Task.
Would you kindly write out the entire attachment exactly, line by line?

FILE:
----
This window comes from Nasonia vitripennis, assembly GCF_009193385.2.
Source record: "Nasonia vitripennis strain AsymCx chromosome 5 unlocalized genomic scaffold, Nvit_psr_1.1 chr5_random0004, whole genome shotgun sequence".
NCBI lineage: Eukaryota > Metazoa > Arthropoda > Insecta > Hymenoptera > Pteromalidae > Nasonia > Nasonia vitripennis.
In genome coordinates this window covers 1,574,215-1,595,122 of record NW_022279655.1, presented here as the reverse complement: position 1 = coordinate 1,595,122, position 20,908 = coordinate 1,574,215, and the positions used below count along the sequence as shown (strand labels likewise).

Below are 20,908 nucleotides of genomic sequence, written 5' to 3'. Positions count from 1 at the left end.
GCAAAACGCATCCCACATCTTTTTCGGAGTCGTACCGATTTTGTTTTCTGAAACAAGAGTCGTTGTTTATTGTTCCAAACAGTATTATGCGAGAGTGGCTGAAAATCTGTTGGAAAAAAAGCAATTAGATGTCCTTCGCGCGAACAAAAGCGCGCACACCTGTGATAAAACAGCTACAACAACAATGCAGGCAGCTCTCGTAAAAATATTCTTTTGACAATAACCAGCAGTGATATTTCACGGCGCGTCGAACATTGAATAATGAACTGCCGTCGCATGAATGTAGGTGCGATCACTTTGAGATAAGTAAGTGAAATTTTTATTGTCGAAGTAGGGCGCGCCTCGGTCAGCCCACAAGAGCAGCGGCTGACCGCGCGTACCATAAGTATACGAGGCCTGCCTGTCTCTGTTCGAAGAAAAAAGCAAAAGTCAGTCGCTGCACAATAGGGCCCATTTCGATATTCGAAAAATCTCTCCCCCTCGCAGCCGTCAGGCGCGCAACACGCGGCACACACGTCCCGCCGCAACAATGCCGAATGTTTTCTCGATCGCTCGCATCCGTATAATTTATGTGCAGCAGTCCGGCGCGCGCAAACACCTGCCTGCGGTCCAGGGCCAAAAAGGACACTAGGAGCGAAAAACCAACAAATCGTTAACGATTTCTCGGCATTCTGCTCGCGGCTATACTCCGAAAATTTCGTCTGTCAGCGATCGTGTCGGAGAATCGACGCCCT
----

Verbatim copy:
This window comes from Nasonia vitripennis, assembly GCF_009193385.2.
Source record: "Nasonia vitripennis strain AsymCx chromosome 5 unlocalized genomic scaffold, Nvit_psr_1.1 chr5_random0004, whole genome shotgun sequence".
NCBI lineage: Eukaryota > Metazoa > Arthropoda > Insecta > Hymenoptera > Pteromalidae > Nasonia > Nasonia vitripennis.
In genome coordinates this window covers 1,574,215-1,595,122 of record NW_022279655.1, presented here as the reverse complement: position 1 = coordinate 1,595,122, position 20,908 = coordinate 1,574,215, and the positions used below count along the sequence as shown (strand labels likewise).

Below are 20,908 nucleotides of genomic sequence, written 5' to 3'. Positions count from 1 at the left end.
GCAAAACGCATCCCACATCTTTTTCGGAGTCGTACCGATTTTGTTTTCTGAAACAAGAGTCGTTGTTTATTGTTCCAAACAGTATTATGCGAGAGTGGCTGAAAATCTGTTGGAAAAAAAGCAATTAGATGTCCTTCGCGCGAACAAAAGCGCGCACACCTGTGATAAAACAGCTACAACAACAATGCAGGCAGCTCTCGTAAAAATATTCTTTTGACAATAACCAGCAGTGATATTTCACGGCGCGTCGAACATTGAATAATGAACTGCCGTCGCATGAATGTAGGTGCGATCACTTTGAGATAAGTAAGTGAAATTTTTATTGTCGAAGTAGGGCGCGCCTCGGTCAGCCCACAAGAGCAGCGGCTGACCGCGCGTACCATAAGTATACGAGGCCTGCCTGTCTCTGTTCGAAGAAAAAAGCAAAAGTCAGTCGCTGCACAATAGGGCCCATTTCGATATTCGAAAAATCTCTCCCCCTCGCAGCCGTCAGGCGCGCAACACGCGGCACACACGTCCCGCCGCAACAATGCCGAATGTTTTCTCGATCGCTCGCATCCGTATAATTTATGTGCAGCAGTCCGGCGCGCGCAAACACCTGCCTGCGGTCCAGGGCCAAAAAGGACACTAGGAGCGAAAAACCAACAAATCGTTAACGATTTCTCGGCATTCTGCTCGCGGCTATACTCCGAAAATTTCGTCTGTCAGCGATCGTGTCGGAGAATCGACGCCCT